- Views 3400
Location: Okanogan County, Washington
This is a continuation of Part 1, seen here.
Here’s a refresher of the site conditions: Net heating climate, located near the Canadian border in Washington. Cascade mountains to the west, pond with significant wildlife activity on the south side of the site.
The goal is to create a living space that is independent of municipal utilities. We took a look at a butterfly roof in the previous concept to daylight the space and for rain collection. However, due to the prevalence of snow throughout the winter months and the need to provide a large south facing roof surface area for a photovoltaic panel array, a pitched roof is considered in this option. The traditional form of an American barn with a steep gable roof is ideal for this purpose so we decided to test it.
Concept 1 took a look at two building masses-one occupied by the owner and the other satisfying kind of a bed and breakfast function. For Concept 2 we take a look just at 1 massing, minus the bed and breakfast function to consider a phased construction approach.
In concept 1, we took a look at placing the sleeping rooms/restroom in a central unit whose edges are utilized for storage and the fireplace. The downside to this layout is that the plan becomes disjointed and inefficient. So here we look at placing sleeping rooms/restroom along an edge of the building to allow for an open common space running the length of the house.
We busted a few moves in the building section adapting a very traditional residential section to the site. Take a look at the diagram below:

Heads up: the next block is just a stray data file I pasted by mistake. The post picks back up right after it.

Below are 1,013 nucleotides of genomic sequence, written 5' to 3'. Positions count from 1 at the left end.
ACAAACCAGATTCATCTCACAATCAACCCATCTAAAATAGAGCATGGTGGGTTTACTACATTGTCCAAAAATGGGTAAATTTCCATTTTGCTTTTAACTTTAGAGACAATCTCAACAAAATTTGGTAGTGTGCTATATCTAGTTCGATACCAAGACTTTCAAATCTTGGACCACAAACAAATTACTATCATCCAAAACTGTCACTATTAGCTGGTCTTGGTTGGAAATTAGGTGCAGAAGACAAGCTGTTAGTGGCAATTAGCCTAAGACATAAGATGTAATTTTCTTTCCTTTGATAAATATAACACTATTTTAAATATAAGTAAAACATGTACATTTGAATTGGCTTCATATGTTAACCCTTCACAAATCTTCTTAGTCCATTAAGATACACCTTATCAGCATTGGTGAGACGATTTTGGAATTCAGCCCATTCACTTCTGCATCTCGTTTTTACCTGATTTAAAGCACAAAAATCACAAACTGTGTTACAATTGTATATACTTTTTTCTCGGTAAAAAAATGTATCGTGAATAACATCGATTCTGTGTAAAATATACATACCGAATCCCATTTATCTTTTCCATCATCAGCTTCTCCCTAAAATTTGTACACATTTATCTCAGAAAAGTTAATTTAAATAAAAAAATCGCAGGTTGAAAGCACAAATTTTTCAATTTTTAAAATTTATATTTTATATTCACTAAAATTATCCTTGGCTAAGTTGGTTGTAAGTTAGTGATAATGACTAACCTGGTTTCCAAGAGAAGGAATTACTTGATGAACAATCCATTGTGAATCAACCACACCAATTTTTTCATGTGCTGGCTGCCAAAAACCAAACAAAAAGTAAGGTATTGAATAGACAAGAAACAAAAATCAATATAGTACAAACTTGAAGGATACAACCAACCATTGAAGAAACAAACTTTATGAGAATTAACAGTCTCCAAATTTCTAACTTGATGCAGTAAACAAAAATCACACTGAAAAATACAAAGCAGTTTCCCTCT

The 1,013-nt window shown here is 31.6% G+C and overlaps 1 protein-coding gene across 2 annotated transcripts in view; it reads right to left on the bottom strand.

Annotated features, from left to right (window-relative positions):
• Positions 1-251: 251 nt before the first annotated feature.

Plan layout below. A simple, efficient rectangle with perimeter walls constructed out of concrete masonry units. Two loft spaces provided.
Here’s a rendering of the entry from the north side An overhang has been provided over paved areas to provide protection from the elements. The house would be approached from this side, either on foot or by vehicle. The large overhang seen below on the west side of the building provides protection from the elements, provides shade in the warm summer months, is visually expressive of the entry, and will act as the link to phase 2.
The view upon entering…
Peeking around the corner, we see the inclusion of the kitchen.
Now with labels:
Here’s a long section through the house:
View from Dining:
View back from Kitchen:
View down from Sleeping Loft:
Now let’s take a further look around outside. Here’s the South side of the house:
First floor doors and windows shuttered during unoccupied periods of time:
And back around to the North side: